Why are some people seemingly more able than others to convert their leads into clients? It certainly doesn’t look like it’s any easier for them to make those calls than other people. It doesn’t sound any easier when you “overhear” their one-sided phone conversation in the office.  It just seems like it’s easier for them to face the challenge of making that call in the first place and then dealing with the anxiety associated with having to actually do it.

One thing that may be in that person’s favor is her ability to see or visualize what she wants to have happen beyond that challenge, after she has met that challenge.  That person may have said to herself, “I want to have five new clients by the end of this month and I know that the only way that’s going to happen is when I call five people every day. So those five calls a day for 20 days will total 100 calls a month…out of those 100 calls with odds at say 5%, I might be able to get 5 new clients a month.”  Next, beyond saying what she wants to have happen, this person is able to actually see, actually visualize five new clients in her office.

 

With this visualization in her head, this person is seeing the reality she wants to create and because she’s seeing it, the challenge, the obstacle of making that visualization real is no longer difficult.  There’s no more anxiety associated with making those five calls. This person just faces the challenge, makes the calls and believes that her visualization of five new clients will become a reality.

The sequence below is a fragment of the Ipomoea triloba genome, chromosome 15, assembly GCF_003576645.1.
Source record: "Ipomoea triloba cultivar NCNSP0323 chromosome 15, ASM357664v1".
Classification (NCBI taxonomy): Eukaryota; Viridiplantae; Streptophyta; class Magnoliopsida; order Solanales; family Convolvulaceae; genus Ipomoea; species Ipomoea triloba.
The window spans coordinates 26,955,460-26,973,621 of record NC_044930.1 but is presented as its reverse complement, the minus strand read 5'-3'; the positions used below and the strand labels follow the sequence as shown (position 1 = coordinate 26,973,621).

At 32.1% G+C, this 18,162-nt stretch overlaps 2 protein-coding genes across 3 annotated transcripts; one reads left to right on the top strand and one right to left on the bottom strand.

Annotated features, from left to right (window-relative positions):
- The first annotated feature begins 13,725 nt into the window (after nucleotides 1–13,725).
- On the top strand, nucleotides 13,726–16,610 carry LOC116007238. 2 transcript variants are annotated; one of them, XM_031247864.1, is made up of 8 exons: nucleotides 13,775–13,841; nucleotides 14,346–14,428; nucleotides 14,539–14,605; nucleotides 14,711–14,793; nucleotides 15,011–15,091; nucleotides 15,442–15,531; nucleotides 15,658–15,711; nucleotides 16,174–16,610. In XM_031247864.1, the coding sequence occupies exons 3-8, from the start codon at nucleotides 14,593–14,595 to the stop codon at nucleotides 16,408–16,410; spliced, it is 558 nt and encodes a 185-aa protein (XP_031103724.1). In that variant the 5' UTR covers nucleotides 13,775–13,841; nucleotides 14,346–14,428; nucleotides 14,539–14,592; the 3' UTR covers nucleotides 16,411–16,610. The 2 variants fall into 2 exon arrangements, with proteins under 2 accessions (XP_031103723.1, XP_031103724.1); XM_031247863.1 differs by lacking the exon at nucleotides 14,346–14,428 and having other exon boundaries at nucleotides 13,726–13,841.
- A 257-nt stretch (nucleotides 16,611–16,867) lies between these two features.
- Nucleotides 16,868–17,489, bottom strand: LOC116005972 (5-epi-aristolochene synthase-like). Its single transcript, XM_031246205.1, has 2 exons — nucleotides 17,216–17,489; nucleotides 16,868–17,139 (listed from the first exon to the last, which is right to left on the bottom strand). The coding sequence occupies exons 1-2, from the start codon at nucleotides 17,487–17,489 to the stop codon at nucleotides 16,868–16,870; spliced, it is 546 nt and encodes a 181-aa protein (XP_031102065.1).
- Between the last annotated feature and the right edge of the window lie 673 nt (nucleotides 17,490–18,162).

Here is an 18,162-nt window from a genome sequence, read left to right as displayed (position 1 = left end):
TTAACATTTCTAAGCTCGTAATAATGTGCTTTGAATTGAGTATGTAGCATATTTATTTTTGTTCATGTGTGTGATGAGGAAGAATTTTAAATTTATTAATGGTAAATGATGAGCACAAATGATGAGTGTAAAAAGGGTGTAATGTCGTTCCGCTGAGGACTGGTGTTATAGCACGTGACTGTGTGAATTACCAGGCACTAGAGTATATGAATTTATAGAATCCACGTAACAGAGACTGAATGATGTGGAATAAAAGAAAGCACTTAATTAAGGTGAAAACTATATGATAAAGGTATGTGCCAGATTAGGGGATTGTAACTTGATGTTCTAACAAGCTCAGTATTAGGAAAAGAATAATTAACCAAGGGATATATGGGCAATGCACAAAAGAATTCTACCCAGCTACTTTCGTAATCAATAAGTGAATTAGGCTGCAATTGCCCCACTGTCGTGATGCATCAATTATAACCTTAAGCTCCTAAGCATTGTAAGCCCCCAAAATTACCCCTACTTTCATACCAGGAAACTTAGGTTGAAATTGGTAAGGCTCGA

Athletes and coaches have honed the ability to use visualization to a tee. Tim Gallway, author of The Inner Game of Tennis, coached his students to visualize the fuss on the ball landing in the backhand corner of the service box.  Gallway didn’t coach his students how to get the ball to land in that spot…he coached them to visualize the ball landing in that spot. Gallway trusted his athletes to figure out for themselves how to make that visualization a reality.

Michael Jordan, arguably the best basketball player of all time, said, “…obstacles (challenges) don’t have to stop you.  If you run into a wall…figure out how to climb it, go through it or work around it…if you want something bad enough, push through whatever’s stopping you and you’ll get it…”  Jordan, in the same way that Gallway trusted his students, trusted himself to figure out how to make each specific success happen for himself/themselves respectively.

Visualizing what you want, seeing the outcome, is much more powerful that saying what you want.  Visualizations travel with you in your brain; words may or may not. Visualizations “see” the results…they are the first steps in getting past, getting beyond the obstacles/challenges in the way of making those visualizations real.